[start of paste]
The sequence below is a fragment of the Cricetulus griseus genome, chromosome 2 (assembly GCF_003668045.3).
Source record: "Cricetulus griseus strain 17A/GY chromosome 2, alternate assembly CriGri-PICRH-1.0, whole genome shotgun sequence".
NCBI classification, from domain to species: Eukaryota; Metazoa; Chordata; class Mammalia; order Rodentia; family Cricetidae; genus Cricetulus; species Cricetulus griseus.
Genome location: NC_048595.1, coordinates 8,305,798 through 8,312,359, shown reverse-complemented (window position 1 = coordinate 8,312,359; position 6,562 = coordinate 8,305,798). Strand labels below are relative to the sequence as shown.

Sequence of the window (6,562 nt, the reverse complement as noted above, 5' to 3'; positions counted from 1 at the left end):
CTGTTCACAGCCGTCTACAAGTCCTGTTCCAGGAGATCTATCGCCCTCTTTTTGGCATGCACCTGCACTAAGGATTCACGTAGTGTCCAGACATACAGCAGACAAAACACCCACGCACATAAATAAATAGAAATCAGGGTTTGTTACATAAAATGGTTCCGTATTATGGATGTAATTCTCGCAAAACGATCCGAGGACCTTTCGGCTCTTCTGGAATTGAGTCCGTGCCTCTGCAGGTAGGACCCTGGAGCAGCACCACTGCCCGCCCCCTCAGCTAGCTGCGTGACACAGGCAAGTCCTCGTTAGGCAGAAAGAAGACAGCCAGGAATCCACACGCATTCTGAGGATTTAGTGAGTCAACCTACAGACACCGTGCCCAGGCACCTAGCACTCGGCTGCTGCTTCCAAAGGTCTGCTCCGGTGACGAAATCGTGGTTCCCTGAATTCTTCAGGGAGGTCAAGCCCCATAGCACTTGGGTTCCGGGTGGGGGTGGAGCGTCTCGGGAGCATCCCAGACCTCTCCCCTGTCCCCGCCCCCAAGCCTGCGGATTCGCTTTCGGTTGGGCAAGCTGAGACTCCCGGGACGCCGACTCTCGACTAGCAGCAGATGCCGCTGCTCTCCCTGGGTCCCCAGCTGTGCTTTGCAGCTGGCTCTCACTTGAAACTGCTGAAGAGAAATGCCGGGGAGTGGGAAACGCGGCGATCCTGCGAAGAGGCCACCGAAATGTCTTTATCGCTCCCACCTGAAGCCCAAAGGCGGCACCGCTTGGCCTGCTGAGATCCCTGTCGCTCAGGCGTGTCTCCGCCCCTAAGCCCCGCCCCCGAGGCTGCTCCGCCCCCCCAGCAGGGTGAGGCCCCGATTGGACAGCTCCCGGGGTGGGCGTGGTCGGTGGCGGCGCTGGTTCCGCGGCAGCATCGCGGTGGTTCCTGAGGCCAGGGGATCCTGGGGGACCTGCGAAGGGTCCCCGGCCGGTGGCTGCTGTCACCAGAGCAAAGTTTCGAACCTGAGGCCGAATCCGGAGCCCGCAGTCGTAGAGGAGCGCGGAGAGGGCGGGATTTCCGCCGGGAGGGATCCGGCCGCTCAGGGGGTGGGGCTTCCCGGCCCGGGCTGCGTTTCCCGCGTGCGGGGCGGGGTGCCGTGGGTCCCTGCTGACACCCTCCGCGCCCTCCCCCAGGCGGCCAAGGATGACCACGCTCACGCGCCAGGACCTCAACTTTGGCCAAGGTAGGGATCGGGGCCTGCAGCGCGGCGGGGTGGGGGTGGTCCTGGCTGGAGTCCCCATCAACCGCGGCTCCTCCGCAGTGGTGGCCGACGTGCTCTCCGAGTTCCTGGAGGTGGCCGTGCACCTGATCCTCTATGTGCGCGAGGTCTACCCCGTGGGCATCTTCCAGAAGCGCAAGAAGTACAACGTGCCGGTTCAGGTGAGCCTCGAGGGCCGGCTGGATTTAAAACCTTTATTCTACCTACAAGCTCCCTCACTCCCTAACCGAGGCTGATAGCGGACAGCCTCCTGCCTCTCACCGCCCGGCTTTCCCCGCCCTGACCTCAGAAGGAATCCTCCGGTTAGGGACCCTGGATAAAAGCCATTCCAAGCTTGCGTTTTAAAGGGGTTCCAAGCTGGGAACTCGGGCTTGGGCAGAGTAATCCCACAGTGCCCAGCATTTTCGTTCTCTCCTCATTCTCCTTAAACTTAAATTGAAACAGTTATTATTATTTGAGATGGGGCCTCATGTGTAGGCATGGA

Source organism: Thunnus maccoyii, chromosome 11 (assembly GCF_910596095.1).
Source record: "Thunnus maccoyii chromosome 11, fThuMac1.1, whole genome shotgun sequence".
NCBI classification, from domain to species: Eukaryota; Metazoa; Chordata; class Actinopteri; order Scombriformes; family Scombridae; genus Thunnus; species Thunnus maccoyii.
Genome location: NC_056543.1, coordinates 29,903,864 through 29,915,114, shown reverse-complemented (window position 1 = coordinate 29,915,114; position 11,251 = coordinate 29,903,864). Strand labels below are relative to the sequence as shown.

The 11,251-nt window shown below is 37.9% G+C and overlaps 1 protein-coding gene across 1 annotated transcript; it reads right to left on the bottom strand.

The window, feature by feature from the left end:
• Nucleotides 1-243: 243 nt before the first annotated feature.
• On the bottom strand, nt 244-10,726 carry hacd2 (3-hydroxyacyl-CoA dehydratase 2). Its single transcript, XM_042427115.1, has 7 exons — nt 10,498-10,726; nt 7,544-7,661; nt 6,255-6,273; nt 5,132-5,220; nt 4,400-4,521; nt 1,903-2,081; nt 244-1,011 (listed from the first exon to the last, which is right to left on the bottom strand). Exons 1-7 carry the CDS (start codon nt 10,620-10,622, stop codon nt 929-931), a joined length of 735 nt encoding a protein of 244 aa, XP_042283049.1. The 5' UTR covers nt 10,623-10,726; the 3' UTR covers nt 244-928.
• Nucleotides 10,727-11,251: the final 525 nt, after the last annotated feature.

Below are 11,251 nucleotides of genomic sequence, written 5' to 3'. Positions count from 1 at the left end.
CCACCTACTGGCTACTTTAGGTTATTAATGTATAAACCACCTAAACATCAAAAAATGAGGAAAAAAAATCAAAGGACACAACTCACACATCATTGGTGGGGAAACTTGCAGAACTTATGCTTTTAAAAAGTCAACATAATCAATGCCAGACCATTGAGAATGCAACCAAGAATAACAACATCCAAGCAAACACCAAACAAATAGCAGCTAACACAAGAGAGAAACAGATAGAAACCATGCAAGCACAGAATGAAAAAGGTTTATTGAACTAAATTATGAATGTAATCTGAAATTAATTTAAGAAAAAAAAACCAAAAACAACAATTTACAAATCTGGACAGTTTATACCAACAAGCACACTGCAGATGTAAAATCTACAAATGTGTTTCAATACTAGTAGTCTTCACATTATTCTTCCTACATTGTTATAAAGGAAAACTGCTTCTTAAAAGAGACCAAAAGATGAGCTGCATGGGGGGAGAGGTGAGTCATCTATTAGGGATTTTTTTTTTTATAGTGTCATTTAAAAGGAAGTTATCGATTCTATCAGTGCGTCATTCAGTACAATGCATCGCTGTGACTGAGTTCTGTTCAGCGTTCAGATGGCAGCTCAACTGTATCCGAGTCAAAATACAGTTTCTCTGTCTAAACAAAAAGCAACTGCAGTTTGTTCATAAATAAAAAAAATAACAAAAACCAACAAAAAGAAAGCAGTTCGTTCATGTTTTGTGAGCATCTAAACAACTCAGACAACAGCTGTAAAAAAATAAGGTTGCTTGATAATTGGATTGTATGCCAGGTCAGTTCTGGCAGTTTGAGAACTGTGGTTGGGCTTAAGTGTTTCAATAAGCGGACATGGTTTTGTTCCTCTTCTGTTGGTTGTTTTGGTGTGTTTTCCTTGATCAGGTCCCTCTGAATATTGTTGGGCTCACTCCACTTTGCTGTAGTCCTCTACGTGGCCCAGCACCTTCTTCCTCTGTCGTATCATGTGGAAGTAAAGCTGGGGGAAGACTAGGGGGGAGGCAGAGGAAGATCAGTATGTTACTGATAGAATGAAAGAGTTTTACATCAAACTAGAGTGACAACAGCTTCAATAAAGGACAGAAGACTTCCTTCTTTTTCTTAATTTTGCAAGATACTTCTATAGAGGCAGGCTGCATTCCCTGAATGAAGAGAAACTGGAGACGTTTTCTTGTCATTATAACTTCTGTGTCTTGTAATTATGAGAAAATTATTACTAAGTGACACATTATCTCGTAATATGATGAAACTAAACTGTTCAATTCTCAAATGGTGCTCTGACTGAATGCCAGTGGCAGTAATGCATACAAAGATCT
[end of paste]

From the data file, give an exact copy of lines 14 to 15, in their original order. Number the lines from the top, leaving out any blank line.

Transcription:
• On the bottom strand, nt 244-10,726 carry hacd2 (3-hydroxyacyl-CoA dehydratase 2). Its single transcript, XM_042427115.1, has 7 exons — nt 10,498-10,726; nt 7,544-7,661; nt 6,255-6,273; nt 5,132-5,220; nt 4,400-4,521; nt 1,903-2,081; nt 244-1,011 (listed from the first exon to the last, which is right to left on the bottom strand). Exons 1-7 carry the CDS (start codon nt 10,620-10,622, stop codon nt 929-931), a joined length of 735 nt encoding a protein of 244 aa, XP_042283049.1. The 5' UTR covers nt 10,623-10,726; the 3' UTR covers nt 244-928.
• Nucleotides 10,727-11,251: the final 525 nt, after the last annotated feature.